Father and Son Help Crack Unsolved 1969 Bank Robbery
A father and son team are working to solve a brutal unsolved Cleveland bank robbery. This robbery is one the most well-known in American history. Theodore John Conrad was a criminal record holder who robbed the Society National Bank of Cleveland on July 24, 1969. Although few details were ever found, the robber left with $215,000, which would have been worth $1.7million by 2021. Only two days later were the missing funds discovered.
Conrad’s obsession with “The Thomas Crown Affair”
A 1968 movie starring Steve McQueen inspired robber ‘Conrad’ to commit bank heists. The movie follows an adventurous bank executive who robs a bank for sport. Conrad was so obsessed by the movie that he boasted to friends that he would eventually pull off the robbery. Conrad even revealed to friends that he had plans to rob a bank.
Although he was arrested for his crimes, he had already had a two-day head start on police. He was fascinated by the movie starring Steve McQueen that depicted the heist at a Boston bank. It left a trail full of destruction. He boasted about his plans to rob a bank and posed as a thief for friends. As a result, detectives were able to track him down and catch him.
After five decades, police finally tracked down Conrad, who lived in a suburb of Boston, Massachusetts, near the location of the original movie. During this time, the police gathered clues and tracked the robber across the country. The FBI and the U.S. Marshals eventually found his apartment, where he lived with his family and was diagnosed with lung cancer. He died of lung cancer at 50, while investigators chased him across the country.
After the bank robbery, Conrad began living in the Boston area. He used his alias, Thomas Randele, to start a new life. He was a car salesman and a country club pro, and even worked at an used-car dealership. He didn’t tell his family. He hid in the shadows for decades in a Boston suburb.
Randele was not the victim of the crime according to a friend’s obituary. However, a 1960 newspaper article made the case even more fascinating. The dates of birth for both men were matched in the obituary. And both men went to the same high school. They even went to the same doctor. Their fathers took them to the same ice-cream shop.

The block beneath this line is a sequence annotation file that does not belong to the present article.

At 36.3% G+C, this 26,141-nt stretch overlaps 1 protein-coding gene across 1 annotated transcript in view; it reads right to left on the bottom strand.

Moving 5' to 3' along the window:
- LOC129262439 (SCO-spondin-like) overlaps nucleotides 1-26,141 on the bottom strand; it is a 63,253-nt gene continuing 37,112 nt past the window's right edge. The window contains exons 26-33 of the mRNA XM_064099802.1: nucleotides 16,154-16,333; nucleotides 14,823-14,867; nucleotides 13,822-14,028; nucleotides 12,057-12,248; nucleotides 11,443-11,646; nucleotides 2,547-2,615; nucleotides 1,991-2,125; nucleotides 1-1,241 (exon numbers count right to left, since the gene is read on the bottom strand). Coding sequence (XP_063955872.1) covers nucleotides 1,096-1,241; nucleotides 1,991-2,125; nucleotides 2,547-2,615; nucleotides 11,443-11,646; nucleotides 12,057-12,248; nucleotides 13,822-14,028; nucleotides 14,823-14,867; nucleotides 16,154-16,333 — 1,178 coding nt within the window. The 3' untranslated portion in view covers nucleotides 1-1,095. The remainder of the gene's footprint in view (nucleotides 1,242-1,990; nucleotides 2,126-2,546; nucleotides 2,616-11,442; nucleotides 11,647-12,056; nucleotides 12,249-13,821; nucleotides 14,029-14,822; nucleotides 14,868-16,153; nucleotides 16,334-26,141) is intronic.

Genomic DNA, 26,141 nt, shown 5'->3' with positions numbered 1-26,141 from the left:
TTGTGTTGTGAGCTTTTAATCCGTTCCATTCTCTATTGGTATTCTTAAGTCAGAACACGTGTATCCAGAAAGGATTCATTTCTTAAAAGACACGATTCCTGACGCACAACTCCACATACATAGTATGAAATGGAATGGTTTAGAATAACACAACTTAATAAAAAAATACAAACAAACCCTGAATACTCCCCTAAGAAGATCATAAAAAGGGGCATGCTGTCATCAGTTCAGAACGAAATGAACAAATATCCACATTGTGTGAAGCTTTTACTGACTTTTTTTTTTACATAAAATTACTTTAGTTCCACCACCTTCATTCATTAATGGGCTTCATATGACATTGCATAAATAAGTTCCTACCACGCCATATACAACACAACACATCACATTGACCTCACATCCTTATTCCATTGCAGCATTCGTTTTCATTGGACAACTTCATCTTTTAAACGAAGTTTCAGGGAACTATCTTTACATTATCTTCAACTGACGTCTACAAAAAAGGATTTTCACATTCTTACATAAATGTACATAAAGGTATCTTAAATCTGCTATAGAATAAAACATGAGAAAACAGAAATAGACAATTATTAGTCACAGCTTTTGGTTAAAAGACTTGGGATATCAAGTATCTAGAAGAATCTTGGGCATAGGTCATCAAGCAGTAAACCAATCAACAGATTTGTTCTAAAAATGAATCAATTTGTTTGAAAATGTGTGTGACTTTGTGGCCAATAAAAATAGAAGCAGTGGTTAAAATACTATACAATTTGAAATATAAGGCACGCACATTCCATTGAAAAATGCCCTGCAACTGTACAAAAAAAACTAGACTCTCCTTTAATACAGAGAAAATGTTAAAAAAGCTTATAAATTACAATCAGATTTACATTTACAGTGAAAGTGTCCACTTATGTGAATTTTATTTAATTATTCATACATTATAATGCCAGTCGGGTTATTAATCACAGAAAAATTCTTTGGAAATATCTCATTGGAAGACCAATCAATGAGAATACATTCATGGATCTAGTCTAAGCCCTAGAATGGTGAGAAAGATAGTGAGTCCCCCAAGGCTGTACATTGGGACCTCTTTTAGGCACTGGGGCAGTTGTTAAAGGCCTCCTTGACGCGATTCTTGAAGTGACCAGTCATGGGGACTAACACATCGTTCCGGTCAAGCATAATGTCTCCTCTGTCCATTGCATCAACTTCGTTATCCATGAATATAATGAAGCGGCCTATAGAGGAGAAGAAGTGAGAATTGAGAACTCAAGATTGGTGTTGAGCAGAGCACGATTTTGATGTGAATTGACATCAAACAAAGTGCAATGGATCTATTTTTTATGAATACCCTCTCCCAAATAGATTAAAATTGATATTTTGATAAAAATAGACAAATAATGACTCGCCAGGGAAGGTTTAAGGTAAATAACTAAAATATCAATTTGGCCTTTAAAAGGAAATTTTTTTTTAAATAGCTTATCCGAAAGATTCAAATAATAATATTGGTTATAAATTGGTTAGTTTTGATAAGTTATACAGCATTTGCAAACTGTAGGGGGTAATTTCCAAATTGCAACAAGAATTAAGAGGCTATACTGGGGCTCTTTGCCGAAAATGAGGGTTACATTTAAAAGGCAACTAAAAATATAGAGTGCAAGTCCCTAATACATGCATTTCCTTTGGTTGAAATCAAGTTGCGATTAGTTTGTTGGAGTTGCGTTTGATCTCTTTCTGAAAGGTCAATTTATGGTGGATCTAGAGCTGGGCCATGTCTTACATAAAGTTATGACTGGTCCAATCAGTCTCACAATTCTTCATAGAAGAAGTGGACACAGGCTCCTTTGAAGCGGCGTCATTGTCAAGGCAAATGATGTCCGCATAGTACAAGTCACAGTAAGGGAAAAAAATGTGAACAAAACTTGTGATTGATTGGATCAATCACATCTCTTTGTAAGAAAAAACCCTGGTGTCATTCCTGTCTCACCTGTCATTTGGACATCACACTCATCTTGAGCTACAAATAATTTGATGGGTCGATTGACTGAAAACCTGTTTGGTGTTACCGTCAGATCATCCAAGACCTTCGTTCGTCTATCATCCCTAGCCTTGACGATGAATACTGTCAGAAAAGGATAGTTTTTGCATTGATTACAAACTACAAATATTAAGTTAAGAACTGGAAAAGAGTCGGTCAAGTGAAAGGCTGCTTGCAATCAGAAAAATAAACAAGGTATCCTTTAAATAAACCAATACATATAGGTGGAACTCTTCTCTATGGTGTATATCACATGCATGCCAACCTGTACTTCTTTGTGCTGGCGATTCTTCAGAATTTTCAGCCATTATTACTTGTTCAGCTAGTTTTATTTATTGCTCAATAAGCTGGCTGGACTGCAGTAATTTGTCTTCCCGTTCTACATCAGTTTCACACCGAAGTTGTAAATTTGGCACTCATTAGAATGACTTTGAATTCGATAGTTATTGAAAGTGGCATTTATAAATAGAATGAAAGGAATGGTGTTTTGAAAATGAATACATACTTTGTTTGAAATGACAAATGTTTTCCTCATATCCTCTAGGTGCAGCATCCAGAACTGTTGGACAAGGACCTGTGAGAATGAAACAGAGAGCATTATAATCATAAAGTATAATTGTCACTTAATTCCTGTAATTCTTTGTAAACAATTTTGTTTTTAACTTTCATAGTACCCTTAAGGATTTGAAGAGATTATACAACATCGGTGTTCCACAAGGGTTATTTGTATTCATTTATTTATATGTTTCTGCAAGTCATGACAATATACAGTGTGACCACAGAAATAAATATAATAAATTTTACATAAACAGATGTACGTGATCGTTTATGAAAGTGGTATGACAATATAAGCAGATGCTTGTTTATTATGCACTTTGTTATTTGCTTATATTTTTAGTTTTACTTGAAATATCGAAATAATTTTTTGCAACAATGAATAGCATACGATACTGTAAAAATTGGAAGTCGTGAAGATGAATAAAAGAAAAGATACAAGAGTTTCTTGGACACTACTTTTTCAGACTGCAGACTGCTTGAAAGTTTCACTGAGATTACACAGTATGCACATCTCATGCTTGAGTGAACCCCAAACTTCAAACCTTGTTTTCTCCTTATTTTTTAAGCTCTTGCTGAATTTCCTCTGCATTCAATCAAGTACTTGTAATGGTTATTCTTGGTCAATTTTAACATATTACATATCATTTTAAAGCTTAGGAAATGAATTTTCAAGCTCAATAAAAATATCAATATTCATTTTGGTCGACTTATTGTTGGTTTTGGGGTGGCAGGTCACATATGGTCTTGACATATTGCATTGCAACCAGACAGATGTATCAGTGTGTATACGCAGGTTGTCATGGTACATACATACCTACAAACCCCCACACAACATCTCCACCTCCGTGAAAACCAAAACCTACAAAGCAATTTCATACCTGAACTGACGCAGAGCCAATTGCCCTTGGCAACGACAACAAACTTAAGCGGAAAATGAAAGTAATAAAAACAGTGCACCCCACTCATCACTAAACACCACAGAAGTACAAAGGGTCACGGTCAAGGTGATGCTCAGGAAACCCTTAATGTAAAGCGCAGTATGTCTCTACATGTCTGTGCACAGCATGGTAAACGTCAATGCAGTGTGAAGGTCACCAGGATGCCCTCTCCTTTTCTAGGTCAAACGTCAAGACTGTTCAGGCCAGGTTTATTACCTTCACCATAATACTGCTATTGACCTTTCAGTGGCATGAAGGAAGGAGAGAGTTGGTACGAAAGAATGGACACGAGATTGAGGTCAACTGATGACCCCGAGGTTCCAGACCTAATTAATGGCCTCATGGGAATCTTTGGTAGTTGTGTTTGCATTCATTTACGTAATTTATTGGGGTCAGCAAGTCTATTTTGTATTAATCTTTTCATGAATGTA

Conrad’s father was a U.S. marshal
Conrad’s family has been in the news recently due to the discovery of his criminal past. He committed bank robbery while still a teenager and later turned out to be a loving father and responsible partner. His wife Kathy has been subject to a lot of teasing for comments about Conrad’s background. She’s now trying to get over the death of her husband.
The robbery took place in Cleveland. Conrad was a cash vault teller for Society National Bank. He packaged and delivered money to the branch locations. His boss thought Conrad was a model employee, so he encouraged him to rob the bank. Conrad’s friends told him that, despite his boss’s praises, he was obsessed by the 1968 film “The Thomas Crown Affair” and that he believed he could pull off a robbery.
The witness protection program was initiated by the US Marshals Service in Cleveland. Elliot couldn’t find Conrad so he turned to Interpol for help. Elliot became obsessed by the case and continued to investigate it long after his retirement. Even after he passed away in 1990, the case continued to be worked on by his son.
During his life, Thomas Randele, Conrad’s father was a U-S. marshal who helped crack unsolved 1969 bank robbery. He bragged about how easy the bank robbery was. Thomas Randele died of lung cancer in May 2021. Although his birthdate was listed as July 10, 1947, it was actually July 10, 1949. He would have been 71 at the time of his passing.
Thomas Randele, the father of the robber Conrad, had worked as a teller in the Society National Bank in Cleveland. He left the bank with $215,000 in a brown paper bag, which translates to about $1.6 million today. The two-day head start allowed Conrad to flee the scene.
Conrad’s alias was matched to a filing from Thomas Randele